Agitation/Aggression/Apathy After Brain Injury

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Condition: Agitation, aggression, and apathy (lack of motivation) are seen in many people who have had a traumatic brain injury (TBI), an acquired brain injury (including stroke, brain tumor, or anoxic), or who have other brain disorders, such as dementia.

Background: Between a quarter and half of patients with TBI or dementia become agitated or aggressive. Apathy is seen in about a third of stroke patients and most patients with Alzheimer’s disease. The symptoms seem to be caused by damage to certain parts of the brain.

Risk Factors: Agitation and aggression are more common in people with a history of substance abuse, depression, or other problem behaviors.  Agitation is very common after a TBI, and an expected part of a patient’s recovery.  As patients start to recovery, they transition through the Rancho Los Amigos stages of TBI recovery.

History and Symptoms: Brain injured patients usually become less agitated as they recover from their injury. With dementia, agitation and aggression may increase as the disease gets worse

Physical Exam: The doctor will take a detailed health history and check all systems in the body to rule out other problems that could be causing agitation or aggression. Testing how well the patient can do certain tasks may also help the doctor understand what is causing the behaviors.  

Diagnostic Process: Blood tests, and sometimes tests of the spinal fluid, will be done to look for infections or chemical changes in the body that might be causing agitation or aggression. Brain imaging may also be ordered. Rating scales are often used to describe the severity.   Neuropsychology testing, or psychology counseling, may also be indicated.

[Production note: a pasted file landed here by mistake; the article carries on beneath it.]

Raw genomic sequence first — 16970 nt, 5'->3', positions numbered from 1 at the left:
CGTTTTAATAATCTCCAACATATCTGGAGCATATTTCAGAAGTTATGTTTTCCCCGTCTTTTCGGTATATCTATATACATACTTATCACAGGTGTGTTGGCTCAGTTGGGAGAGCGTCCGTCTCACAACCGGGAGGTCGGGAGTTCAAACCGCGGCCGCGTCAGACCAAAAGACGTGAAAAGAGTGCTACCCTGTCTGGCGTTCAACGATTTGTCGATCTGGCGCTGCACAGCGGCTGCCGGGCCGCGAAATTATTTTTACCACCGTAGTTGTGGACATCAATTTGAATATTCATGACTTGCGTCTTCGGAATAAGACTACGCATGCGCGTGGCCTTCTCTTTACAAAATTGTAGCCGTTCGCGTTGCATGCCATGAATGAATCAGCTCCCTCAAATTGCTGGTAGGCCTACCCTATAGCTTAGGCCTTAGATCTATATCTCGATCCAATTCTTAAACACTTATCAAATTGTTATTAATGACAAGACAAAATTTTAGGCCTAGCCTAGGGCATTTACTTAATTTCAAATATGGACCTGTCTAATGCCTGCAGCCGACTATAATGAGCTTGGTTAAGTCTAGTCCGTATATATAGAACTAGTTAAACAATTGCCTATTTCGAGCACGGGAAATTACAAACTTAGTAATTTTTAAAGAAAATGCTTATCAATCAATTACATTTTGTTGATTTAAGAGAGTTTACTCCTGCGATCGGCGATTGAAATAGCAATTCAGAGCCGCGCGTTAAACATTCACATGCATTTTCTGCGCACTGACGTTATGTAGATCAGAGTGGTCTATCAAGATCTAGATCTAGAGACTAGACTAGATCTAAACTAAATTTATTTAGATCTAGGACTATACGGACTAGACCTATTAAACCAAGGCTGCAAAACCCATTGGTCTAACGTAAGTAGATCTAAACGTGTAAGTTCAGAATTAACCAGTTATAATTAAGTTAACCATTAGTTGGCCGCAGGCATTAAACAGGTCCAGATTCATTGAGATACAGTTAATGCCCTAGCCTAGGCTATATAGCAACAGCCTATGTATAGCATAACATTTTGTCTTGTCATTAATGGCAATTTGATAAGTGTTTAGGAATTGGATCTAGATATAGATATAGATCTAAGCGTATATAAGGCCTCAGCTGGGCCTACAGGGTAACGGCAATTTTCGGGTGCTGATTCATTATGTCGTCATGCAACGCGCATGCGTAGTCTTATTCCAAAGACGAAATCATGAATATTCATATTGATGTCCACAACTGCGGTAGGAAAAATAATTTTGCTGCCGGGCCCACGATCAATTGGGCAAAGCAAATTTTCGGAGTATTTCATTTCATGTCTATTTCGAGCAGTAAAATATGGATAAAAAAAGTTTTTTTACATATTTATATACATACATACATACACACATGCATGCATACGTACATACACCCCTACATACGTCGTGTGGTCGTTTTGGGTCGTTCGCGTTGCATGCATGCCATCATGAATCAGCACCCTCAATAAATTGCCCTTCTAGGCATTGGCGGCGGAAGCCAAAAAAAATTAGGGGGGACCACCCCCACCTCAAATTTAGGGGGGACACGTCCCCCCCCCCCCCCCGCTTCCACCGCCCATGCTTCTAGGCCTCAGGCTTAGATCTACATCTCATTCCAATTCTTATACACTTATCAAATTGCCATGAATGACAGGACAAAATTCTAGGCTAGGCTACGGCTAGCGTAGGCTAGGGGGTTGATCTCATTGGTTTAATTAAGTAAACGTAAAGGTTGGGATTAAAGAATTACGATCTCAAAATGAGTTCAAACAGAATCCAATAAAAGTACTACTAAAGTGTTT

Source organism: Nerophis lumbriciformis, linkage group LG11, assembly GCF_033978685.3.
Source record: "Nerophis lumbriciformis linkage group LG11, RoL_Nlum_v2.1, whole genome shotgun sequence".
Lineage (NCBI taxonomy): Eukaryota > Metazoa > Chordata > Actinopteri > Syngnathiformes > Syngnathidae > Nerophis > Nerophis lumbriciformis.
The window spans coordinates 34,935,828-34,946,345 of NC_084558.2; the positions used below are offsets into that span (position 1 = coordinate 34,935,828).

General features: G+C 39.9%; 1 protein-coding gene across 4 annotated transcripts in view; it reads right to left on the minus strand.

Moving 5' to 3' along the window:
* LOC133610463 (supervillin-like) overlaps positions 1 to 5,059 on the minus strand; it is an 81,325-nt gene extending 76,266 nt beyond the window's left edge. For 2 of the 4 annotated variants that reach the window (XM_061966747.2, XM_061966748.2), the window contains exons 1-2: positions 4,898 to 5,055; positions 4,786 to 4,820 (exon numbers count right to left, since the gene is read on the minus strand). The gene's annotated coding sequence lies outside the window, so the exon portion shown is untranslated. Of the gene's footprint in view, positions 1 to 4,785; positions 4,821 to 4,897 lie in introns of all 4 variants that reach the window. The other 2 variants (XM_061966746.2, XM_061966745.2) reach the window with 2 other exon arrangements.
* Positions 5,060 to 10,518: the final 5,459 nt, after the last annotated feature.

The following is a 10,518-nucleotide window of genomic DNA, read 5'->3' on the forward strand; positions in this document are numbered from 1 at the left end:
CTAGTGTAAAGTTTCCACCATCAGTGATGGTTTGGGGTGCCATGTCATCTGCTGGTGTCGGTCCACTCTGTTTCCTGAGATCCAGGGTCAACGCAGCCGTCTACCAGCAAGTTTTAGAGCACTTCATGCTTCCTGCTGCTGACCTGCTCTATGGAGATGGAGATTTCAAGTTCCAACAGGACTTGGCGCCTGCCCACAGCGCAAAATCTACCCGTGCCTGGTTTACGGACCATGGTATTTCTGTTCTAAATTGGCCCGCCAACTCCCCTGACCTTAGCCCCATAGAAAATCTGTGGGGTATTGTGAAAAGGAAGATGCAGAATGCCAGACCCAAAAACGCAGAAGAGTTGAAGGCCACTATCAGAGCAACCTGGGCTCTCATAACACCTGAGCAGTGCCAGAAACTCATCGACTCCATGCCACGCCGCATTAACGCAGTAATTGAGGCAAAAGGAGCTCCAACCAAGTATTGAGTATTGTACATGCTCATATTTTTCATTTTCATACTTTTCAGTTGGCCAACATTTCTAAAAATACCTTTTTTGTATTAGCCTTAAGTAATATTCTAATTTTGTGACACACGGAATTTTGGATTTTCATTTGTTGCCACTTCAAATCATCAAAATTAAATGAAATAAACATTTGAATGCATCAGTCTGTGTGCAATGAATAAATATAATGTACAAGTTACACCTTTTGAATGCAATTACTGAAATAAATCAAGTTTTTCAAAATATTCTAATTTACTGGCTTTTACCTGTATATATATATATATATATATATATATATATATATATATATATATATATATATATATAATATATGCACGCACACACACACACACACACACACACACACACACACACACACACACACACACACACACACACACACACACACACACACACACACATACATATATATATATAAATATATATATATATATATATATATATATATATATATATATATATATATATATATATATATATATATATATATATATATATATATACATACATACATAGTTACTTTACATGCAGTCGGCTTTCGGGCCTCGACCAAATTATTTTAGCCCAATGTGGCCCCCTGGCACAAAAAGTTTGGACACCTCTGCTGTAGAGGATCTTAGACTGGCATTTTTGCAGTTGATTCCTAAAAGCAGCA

Rehab Management: Some symptoms will improve by keeping the patient in a quiet, relaxed place and limiting contact with others. This is why it is important to limit the number of visitors during the immediate period of a patient’s recovery.  Physical medicine and rehabilitation (PM&R) physician specialists lead a team which usually includes occupational therapists (OTs), physical therapists (PTs), speech therapists (or speech-language pathologists, SLPs), counselors/psychologists, recreational therapists, and social workers. In some cases, medications are also used to treat symptoms. PM&R physicians have special expertise in prescribing medications to control aggressive behavior, as well as discontinuing other medications which may exacerbate the situation.

Other Resources for Patients and Families: Education helps families understand what is happening, and how to appropriately respond, and possibly reduce, these behaviors.  Furthermore, some nurses, therapists, and social workers have taken the American Congress of Rehabilitation Medicine training and are considered certified brain injury specialists.